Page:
bunnspecial macrumors 603

    bunnspecial

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    #12
    With Yosemite(at least with the default security settings), Apple seems to be trying to make OS X almost a walled garden like iOS. Any time I want to install something not downloaded from the App store, I have to go into system preferences and specifically allow that program to install.

    It's a pain, and is one of about 100 reasons why I'm not running Yosemite on a computer I actually depend on...

    I work with a bunch of recent Mac converts, most of whom have zero experience with anything pre-10.7. Lion introduced two big changes in the default UI-the Launchpad, and it defaulted the finder to not showing mounted volumes on the desktop. The launchpad, of course, is easily ignored if one so desires and showing mounted volumes on the desktop just takes a couple of clicks to enable(fortunately, even Yosemite still allows this).

    10.5 is a totally different experience for most of these folks, however, as it seems strange to them to go to the applications folder to launch an application rather than the Launchpad. It drives them crazy when they try to use my G5 for that reason(but also keeps them away, which is a good thing). At the same time, however, the lack of volumes on the desktop drives me crazy when I'm troubleshooting, as all of my computers(including my MBP running 10.9 and Macbook running 10.10) show them.
     
  13. eyoungren macrumors P6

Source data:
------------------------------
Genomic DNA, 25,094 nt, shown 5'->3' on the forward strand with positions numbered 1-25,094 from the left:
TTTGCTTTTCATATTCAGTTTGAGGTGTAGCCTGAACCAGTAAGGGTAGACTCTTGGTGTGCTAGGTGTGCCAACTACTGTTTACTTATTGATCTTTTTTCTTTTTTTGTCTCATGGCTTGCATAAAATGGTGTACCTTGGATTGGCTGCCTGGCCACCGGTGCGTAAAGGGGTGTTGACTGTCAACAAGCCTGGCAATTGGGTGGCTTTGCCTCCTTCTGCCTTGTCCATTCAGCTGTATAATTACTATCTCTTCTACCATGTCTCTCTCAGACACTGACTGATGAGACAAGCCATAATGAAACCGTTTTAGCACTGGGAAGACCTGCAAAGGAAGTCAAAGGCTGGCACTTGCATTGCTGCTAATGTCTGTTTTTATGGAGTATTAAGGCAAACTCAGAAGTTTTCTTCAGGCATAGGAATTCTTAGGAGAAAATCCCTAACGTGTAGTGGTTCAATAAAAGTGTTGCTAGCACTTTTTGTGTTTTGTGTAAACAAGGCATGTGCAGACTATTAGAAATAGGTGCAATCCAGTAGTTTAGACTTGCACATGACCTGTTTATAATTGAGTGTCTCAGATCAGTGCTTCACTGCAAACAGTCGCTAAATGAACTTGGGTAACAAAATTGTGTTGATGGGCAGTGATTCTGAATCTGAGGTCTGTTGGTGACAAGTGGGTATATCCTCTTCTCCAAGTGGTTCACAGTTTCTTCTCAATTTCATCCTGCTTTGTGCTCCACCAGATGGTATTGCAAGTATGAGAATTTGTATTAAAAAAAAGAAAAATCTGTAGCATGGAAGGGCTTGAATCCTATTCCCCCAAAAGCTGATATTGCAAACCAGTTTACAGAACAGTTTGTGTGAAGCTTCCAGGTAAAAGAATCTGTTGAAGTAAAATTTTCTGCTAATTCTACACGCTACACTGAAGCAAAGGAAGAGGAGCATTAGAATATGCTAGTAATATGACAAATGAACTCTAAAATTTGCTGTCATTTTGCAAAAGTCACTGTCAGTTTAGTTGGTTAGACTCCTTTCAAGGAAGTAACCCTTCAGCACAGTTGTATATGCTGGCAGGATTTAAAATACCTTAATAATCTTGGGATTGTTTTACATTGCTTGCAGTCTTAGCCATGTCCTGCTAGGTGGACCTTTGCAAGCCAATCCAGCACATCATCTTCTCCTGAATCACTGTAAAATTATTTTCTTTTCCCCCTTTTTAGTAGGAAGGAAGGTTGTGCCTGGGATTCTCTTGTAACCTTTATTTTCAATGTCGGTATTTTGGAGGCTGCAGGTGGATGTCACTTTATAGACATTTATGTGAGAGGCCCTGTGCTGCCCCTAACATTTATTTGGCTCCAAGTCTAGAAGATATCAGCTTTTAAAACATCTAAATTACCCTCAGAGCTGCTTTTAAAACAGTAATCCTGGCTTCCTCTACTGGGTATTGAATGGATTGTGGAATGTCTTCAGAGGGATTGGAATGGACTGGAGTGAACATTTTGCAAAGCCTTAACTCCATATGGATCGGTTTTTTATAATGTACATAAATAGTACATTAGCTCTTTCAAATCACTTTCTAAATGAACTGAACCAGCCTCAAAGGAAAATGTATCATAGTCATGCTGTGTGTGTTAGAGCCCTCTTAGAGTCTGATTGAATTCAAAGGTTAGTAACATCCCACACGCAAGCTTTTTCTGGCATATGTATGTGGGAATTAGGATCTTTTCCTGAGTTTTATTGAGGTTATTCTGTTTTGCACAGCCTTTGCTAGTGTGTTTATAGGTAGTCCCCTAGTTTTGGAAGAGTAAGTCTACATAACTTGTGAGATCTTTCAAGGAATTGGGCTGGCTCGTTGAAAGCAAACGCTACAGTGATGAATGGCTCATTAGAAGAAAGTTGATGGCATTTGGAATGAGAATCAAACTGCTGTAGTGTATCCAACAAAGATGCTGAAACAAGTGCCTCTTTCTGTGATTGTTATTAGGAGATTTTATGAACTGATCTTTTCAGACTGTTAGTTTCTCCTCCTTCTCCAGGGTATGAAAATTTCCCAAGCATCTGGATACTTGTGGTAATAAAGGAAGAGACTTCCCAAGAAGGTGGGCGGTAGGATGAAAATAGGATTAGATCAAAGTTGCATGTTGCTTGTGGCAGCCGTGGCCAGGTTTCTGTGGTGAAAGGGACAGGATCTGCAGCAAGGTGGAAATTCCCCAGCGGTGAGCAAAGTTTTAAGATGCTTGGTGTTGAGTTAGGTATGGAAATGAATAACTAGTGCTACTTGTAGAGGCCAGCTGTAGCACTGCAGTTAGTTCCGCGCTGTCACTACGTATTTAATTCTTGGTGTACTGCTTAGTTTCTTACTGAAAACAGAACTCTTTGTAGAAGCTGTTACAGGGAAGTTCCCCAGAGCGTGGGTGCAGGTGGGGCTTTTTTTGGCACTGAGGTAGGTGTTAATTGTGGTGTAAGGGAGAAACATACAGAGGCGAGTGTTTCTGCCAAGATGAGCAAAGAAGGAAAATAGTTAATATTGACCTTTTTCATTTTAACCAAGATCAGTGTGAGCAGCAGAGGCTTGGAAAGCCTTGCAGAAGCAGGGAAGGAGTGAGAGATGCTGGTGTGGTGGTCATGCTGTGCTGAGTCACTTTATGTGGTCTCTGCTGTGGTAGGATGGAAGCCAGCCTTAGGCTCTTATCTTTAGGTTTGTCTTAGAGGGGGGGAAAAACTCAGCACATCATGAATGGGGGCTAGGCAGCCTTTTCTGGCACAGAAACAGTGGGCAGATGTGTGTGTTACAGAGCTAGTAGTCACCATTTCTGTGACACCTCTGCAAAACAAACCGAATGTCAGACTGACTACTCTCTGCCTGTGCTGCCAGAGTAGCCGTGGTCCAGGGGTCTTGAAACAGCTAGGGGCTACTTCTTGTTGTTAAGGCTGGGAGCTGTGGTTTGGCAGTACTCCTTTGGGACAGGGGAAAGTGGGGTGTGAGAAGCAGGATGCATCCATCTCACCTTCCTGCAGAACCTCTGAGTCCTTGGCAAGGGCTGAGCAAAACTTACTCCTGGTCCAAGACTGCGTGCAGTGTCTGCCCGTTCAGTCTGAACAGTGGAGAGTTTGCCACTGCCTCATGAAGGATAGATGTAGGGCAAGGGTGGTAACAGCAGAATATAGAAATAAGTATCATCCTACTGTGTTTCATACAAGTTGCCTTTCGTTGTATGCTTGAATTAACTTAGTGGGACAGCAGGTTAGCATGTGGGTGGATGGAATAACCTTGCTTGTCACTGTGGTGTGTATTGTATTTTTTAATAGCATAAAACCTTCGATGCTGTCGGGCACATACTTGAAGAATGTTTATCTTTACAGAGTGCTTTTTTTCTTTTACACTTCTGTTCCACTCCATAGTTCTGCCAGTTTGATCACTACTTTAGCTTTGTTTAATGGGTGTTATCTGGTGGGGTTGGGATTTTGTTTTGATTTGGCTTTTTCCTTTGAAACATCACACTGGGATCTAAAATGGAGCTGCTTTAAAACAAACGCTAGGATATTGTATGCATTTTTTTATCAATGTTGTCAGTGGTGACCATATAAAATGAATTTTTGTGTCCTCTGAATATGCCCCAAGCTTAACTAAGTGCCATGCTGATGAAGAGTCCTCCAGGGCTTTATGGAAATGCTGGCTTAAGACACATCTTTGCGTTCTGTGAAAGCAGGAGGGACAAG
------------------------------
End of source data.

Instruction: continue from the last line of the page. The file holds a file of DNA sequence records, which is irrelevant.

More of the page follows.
eyoungren

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    #13
    I'm not experiencing that - and the MP I am typing this on is running 10.10.2. However, I switched off Gatekeeper a very long time ago so that may be why.
     
  14. redheeler macrumors 603

    redheeler

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    #14
    i really notice the lack of Launchpad in Leopard. My first Mac ran 10.8 so I've been using it from the start.
     
  15. eyoungren macrumors P6

    eyoungren

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    #15
    I'm not really a big fan of Launchpad (I have disabled it).

    It's too much like Launcher (a Control Panel) in OS9 and I hated that as well.

    The more Apple changes things the more ideas they recycle.

    Anyway, if you really want a launcher in Leopard have a look at Launcher X.
     
  16. val1984 macrumors member

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    Jan 26, 2015
    #16
    You don't really need to switch it off as you can open the few unsigned apps by choosing "Open" in the contextual menu, which ask you if you're sure you want to open the unsigned app. (see the relevant section on Apple support site).
     
  17. MatthewLTL macrumors 68000

    MatthewLTL

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    #17
    When I was in elementery school they had PowerMac G3 All-In-Ones (I actually loved the look of them and have been trying to find one) They used the Launcher in Classic OS for when we did things (they really didn't allow us in the internet) but the Internet Browser was in the Launcher. (No idea what OS was used whatever the default was on those i suppose). I didn't really mind it.

    My FIRST Mac was in 2002 or so (no idea what it was but the entire motherboard came out like a slot. The Drives had the connectors (Power and Interface) intergrated to the Logic Board Tray. It used EDO RAM and i believe ran a version of System 7. My Second PowerMac (I believer was a 9000 series desktop) ran System 7.1 but i couldnt do a thing with it. All those had a Lanucher which was the only way i knew HOW to run programs. and when i got my 1st REAL Mac, My iMac G3, with 8.6 i HATED the launcher. I didnt at all understand how to put programs into it.